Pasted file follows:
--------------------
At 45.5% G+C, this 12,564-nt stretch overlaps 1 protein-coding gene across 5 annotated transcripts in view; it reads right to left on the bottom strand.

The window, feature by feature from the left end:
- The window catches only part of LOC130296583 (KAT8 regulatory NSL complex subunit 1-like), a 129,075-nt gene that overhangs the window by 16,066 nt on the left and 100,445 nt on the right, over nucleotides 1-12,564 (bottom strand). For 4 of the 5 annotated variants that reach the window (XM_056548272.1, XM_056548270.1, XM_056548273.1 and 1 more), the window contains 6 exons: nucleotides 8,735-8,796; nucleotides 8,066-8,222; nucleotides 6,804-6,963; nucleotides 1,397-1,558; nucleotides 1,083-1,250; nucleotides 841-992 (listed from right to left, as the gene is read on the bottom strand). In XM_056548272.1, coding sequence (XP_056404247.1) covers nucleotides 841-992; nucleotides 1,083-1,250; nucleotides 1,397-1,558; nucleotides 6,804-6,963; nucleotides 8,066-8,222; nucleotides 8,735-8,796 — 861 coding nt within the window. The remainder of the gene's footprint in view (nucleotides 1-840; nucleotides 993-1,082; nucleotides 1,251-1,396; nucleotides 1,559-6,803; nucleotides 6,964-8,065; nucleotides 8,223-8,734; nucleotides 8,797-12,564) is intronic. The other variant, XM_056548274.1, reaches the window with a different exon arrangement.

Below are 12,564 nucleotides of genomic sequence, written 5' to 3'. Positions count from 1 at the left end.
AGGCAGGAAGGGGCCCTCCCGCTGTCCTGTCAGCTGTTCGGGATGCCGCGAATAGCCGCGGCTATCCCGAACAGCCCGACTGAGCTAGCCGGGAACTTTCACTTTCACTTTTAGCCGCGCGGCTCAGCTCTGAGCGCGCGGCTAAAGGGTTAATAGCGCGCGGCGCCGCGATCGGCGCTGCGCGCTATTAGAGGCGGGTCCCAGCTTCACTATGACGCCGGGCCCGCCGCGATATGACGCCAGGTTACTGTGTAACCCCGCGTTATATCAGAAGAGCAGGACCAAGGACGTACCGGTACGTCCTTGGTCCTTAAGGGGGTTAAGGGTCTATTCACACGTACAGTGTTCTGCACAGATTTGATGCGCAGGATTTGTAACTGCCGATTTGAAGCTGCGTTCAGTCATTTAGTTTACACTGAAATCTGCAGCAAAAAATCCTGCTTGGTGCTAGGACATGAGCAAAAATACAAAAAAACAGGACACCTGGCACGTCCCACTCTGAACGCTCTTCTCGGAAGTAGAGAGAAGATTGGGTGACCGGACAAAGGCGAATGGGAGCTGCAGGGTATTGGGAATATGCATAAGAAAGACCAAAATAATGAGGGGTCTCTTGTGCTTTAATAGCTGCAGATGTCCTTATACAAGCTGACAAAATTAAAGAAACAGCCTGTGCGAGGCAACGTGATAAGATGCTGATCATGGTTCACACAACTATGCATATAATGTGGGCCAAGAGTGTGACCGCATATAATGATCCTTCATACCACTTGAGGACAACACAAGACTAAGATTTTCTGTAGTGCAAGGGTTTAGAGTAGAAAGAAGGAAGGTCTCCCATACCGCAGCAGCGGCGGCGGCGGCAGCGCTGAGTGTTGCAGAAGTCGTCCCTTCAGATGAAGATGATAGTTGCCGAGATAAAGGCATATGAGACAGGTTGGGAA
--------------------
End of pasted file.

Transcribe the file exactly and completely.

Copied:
At 45.5% G+C, this 12,564-nt stretch overlaps 1 protein-coding gene across 5 annotated transcripts in view; it reads right to left on the bottom strand.

The window, feature by feature from the left end:
- The window catches only part of LOC130296583 (KAT8 regulatory NSL complex subunit 1-like), a 129,075-nt gene that overhangs the window by 16,066 nt on the left and 100,445 nt on the right, over nucleotides 1-12,564 (bottom strand). For 4 of the 5 annotated variants that reach the window (XM_056548272.1, XM_056548270.1, XM_056548273.1 and 1 more), the window contains 6 exons: nucleotides 8,735-8,796; nucleotides 8,066-8,222; nucleotides 6,804-6,963; nucleotides 1,397-1,558; nucleotides 1,083-1,250; nucleotides 841-992 (listed from right to left, as the gene is read on the bottom strand). In XM_056548272.1, coding sequence (XP_056404247.1) covers nucleotides 841-992; nucleotides 1,083-1,250; nucleotides 1,397-1,558; nucleotides 6,804-6,963; nucleotides 8,066-8,222; nucleotides 8,735-8,796 — 861 coding nt within the window. The remainder of the gene's footprint in view (nucleotides 1-840; nucleotides 993-1,082; nucleotides 1,251-1,396; nucleotides 1,559-6,803; nucleotides 6,964-8,065; nucleotides 8,223-8,734; nucleotides 8,797-12,564) is intronic. The other variant, XM_056548274.1, reaches the window with a different exon arrangement.

Below are 12,564 nucleotides of genomic sequence, written 5' to 3'. Positions count from 1 at the left end.
AGGCAGGAAGGGGCCCTCCCGCTGTCCTGTCAGCTGTTCGGGATGCCGCGAATAGCCGCGGCTATCCCGAACAGCCCGACTGAGCTAGCCGGGAACTTTCACTTTCACTTTTAGCCGCGCGGCTCAGCTCTGAGCGCGCGGCTAAAGGGTTAATAGCGCGCGGCGCCGCGATCGGCGCTGCGCGCTATTAGAGGCGGGTCCCAGCTTCACTATGACGCCGGGCCCGCCGCGATATGACGCCAGGTTACTGTGTAACCCCGCGTTATATCAGAAGAGCAGGACCAAGGACGTACCGGTACGTCCTTGGTCCTTAAGGGGGTTAAGGGTCTATTCACACGTACAGTGTTCTGCACAGATTTGATGCGCAGGATTTGTAACTGCCGATTTGAAGCTGCGTTCAGTCATTTAGTTTACACTGAAATCTGCAGCAAAAAATCCTGCTTGGTGCTAGGACATGAGCAAAAATACAAAAAAACAGGACACCTGGCACGTCCCACTCTGAACGCTCTTCTCGGAAGTAGAGAGAAGATTGGGTGACCGGACAAAGGCGAATGGGAGCTGCAGGGTATTGGGAATATGCATAAGAAAGACCAAAATAATGAGGGGTCTCTTGTGCTTTAATAGCTGCAGATGTCCTTATACAAGCTGACAAAATTAAAGAAACAGCCTGTGCGAGGCAACGTGATAAGATGCTGATCATGGTTCACACAACTATGCATATAATGTGGGCCAAGAGTGTGACCGCATATAATGATCCTTCATACCACTTGAGGACAACACAAGACTAAGATTTTCTGTAGTGCAAGGGTTTAGAGTAGAAAGAAGGAAGGTCTCCCATACCGCAGCAGCGGCGGCGGCGGCAGCGCTGAGTGTTGCAGAAGTCGTCCCTTCAGATGAAGATGATAGTTGCCGAGATAAAGGCATATGAGACAGGTTGGGAA